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The Department of Housing and Urban Development is going after Facebook for running ads that violate the Fair Housing Act. Facebook and the government have already worked out agreements for ads that might illegally discriminate against people in the hiring process. Don’t count on any fines or other assessments against Facebook. Facebook has an army of lawyers who can tie up a court case for years costing the federal government millions of dollar in legal fees. Chances are HUD and Facebook will work out an agreement. Landlords and small business owners, on the other hand, probably have neither the option of avoiding a fine for perceived illegal discrimination nor the legal teams to protect them.

HUD Secretary Ben Carson pointed out, “Using a computer to limit a person’s housing choices can be just as discriminatory as slamming a door in someone’s face.” Where you run an ad for a rental or employee is every bit as important as what the ad says. A March 28 article in the Washington Post explained, “HUD claimed that Facebook mines users’ extensive personal data and uses characteristics protected by law — race, color, national origin, religion, familial status, sex and disability — to determine who can view housing ads, even when it’s not the advertiser’s intent.” Facebook provides broad categories for targeting ads such as zip code, personal interest and demographics, including ethnic categories. Advertisers can select targets or just let Facebook use its algorithms to do it for them based on the advertisers personal data, such as his or her contacts and news choices. Many advertisers are unaware that Facebook does any targeting; they just run their ads and hope for acceptable applicants.

In spite of the fact that this targeting may have been without the knowledge or desire of the advertiser, the federal government appears unconvinced that landlords who advertised were innocent. The government asked Facebook to provide it access to Facebook’s “user base” so it could look around and maybe ferret out landlords who asked that their ads go only to select, albeit discriminatory, groups.

To their credit, Facebook declined to provide any user data, but their reason is less than reassuring. Joe Osborne, a Facebook spokesman, said “While we were eager to find a solution, HUD insisted on access to sensitive information—like user data—without adequate safeguards.” We can only speculate what those “adequate safeguards” might be, but Facebook appears willing to hand over user data if it is satisfied that “adequate safeguards” are in place.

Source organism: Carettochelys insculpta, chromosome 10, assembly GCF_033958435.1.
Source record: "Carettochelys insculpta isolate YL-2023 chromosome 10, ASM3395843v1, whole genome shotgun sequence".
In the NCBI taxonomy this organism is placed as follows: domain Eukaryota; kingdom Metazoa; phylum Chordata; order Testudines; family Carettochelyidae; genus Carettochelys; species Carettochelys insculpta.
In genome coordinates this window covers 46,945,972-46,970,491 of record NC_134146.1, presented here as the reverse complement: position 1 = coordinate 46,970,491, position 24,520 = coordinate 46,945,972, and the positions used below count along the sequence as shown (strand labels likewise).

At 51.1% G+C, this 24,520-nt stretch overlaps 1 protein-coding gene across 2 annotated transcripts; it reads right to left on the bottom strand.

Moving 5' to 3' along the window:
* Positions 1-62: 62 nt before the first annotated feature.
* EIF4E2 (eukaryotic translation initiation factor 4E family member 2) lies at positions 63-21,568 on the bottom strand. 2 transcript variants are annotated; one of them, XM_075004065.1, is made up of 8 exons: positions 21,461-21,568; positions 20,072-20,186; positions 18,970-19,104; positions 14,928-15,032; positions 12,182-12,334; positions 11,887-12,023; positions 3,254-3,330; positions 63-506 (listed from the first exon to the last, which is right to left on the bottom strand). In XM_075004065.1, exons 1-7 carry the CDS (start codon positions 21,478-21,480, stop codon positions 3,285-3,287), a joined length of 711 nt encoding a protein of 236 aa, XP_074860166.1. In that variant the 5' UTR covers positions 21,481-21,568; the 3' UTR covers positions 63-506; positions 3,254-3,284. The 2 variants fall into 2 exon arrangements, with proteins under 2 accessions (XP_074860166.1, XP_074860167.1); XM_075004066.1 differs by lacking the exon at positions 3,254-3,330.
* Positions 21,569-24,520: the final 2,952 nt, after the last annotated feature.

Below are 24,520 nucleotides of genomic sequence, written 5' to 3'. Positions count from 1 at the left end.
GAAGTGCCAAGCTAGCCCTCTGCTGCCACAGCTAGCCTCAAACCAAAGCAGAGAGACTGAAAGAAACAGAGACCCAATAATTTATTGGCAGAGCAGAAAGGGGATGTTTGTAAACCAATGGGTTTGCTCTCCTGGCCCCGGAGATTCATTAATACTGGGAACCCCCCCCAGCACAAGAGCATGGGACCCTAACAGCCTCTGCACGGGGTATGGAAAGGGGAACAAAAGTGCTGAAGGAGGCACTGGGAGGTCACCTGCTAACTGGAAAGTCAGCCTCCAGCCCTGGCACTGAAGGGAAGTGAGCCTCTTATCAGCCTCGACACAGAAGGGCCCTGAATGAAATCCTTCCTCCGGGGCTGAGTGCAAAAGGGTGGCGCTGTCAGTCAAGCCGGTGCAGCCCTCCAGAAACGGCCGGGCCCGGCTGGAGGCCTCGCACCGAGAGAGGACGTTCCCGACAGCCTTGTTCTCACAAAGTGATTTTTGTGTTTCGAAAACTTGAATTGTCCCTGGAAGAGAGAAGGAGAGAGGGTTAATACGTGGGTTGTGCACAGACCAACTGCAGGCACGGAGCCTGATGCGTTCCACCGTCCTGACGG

That brings up the question of what should landlords and business owners do? That can be a difficult decision. Go to Facebook’s ad manager and look at the available selection criteria. One option, detailed targeting, offers numerous choices under demographics, interests, and behaviors. One is “multicultural affinity,” where an advertiser can select by race, Asian, African American, and three categories of Hispanic. Another allows a selection by politics, liberal, neutral, or conservative. Think about how someone could ensure that only conservatives could see an ad and think about how many African Americans and Hispanics are conservative. Now imagine a HUD representative seeing that selection when investigating an advertiser. The ad may be neutral, but it embodies something called disparate impact. The National Fair Housing Alliance explains the concept:

Disparate Impact is a legal doctrine under the Fair Housing Act which states that a policy may be considered discriminatory if it has a disproportionate “adverse impact” against any group based on race, national origin, color, religion, sex, familial status, or disability when there is no legitimate, non-discriminatory business need for the policy. In a disparate impact case, a person can challenge practices that have a “disproportionately adverse effect” on those protected by the Fair Housing Act and are “otherwise unjustified by a legitimate rationale.”

The decision as to whether a policy is necessary to “serve a . . . legitimate interest of the housing provider” per an April 4, 2016 HUD “General Counsel Guidance,” is left mostly up to HUD. The only thing HUD has to prove, is that a “less discriminatory alternative” is possible. The advertiser wanted the ad to go to everyone and anyone, but somehow it got “targeted” so that far fewer, and a select fewer, ever got to see the ad.

With all that in mind, what to do? One option is not to run ads on Facebook at all. And that may be the safest way. If Facebook decides which demographics your ad will target, you may appear to be illegally discriminating. Numerous other online advertising option are available, such as Craigslist and rental housing and employment marketing websites.

Just as important is the wording of the ad, ensuring that it in no way seems to exclude any protected class. But that is an entirely different and complex subject that we haven’t room to discuss here. Cedrsolutions.com offers advice for writing a legal job ad. In my book, Get It Rented, available on Amazon, I provide complete instructions for writing a legal and effective rental ad.

Facebook doesn’t have to worry about paying huge fines for illegal discrimination because they have the legal resources to fight it. But owners of rental and businesses are in no position to take on government regulators to defend against a perceived violation of the fair housing or fair hiring laws. It is best to avoid any advertising medium where it could be construed as impacting a protected class—race, color, national origin, religion, family status, gender and disability.

By Robert L. Cain

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